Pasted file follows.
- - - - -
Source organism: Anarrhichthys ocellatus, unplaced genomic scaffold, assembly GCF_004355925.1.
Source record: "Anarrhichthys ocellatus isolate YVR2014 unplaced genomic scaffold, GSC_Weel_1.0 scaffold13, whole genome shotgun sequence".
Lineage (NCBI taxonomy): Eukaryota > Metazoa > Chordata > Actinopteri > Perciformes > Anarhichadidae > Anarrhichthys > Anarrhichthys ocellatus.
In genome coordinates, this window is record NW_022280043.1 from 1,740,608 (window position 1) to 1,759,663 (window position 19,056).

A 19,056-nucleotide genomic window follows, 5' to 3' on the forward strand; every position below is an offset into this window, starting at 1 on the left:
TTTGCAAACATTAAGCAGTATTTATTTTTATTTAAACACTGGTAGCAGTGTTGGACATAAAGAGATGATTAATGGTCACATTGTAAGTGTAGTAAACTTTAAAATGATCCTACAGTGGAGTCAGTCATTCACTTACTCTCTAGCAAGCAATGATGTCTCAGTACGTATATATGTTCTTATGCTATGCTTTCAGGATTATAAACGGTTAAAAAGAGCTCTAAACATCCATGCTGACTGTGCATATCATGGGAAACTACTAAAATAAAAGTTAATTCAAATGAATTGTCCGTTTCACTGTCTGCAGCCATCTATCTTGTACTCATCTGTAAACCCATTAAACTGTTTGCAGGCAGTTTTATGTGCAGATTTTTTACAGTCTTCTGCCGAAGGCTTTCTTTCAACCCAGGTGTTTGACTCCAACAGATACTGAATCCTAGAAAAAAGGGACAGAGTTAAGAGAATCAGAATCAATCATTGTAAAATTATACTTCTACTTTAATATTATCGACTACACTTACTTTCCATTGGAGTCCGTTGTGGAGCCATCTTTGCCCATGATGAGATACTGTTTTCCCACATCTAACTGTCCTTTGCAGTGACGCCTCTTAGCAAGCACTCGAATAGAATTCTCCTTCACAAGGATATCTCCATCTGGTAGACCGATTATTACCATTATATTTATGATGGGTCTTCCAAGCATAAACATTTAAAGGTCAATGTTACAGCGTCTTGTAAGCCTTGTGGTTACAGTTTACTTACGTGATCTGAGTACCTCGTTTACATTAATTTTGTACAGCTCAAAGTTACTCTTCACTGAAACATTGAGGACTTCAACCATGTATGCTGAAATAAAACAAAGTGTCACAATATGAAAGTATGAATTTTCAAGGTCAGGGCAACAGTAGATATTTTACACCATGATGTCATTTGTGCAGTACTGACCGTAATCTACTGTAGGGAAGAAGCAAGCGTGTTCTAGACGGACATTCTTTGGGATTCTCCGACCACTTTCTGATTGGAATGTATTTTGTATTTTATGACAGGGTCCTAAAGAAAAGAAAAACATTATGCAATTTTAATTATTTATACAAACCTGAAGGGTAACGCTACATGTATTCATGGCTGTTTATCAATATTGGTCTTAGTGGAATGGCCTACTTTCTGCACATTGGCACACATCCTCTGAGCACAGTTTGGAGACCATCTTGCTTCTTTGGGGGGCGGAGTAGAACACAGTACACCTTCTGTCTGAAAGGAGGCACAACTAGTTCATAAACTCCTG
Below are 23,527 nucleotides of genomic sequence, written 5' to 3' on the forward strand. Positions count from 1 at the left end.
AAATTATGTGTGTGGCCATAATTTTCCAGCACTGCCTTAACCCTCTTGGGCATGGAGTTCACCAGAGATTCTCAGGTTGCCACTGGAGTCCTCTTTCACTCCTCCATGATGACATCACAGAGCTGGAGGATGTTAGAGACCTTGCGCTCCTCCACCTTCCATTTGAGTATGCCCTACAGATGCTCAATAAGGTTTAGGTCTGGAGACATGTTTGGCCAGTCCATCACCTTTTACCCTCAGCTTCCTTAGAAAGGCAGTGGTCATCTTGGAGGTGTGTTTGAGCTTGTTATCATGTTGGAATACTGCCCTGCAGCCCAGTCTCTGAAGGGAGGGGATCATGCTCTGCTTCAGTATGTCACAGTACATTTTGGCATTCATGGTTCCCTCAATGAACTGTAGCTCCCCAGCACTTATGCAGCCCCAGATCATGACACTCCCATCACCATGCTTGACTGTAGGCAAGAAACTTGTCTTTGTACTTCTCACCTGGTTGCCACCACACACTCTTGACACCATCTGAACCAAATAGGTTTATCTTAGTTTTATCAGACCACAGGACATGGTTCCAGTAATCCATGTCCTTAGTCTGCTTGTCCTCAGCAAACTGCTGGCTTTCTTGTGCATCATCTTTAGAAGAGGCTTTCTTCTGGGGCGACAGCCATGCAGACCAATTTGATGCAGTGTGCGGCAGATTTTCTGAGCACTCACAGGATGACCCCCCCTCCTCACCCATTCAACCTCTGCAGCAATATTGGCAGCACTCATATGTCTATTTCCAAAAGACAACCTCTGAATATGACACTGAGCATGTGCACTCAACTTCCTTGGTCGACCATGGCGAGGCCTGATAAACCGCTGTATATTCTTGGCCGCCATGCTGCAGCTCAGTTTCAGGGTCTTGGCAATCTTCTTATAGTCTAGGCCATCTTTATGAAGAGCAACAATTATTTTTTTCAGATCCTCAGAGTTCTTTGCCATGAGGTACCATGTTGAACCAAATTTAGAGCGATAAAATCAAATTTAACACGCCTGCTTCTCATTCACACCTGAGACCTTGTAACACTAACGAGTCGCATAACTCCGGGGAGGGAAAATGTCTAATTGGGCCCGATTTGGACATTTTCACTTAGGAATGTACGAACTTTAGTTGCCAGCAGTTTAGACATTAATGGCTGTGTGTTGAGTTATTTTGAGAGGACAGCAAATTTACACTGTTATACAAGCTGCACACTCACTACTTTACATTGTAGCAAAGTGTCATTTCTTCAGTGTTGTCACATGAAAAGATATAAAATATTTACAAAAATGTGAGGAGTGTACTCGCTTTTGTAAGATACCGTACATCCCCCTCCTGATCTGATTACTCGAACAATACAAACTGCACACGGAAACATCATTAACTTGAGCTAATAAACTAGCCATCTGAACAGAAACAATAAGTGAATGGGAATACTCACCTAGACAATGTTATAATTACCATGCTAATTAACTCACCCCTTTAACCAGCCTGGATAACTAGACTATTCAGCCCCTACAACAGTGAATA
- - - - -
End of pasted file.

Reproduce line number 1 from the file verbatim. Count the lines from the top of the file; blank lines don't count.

Source organism: Anarrhichthys ocellatus, unplaced genomic scaffold, assembly GCF_004355925.1.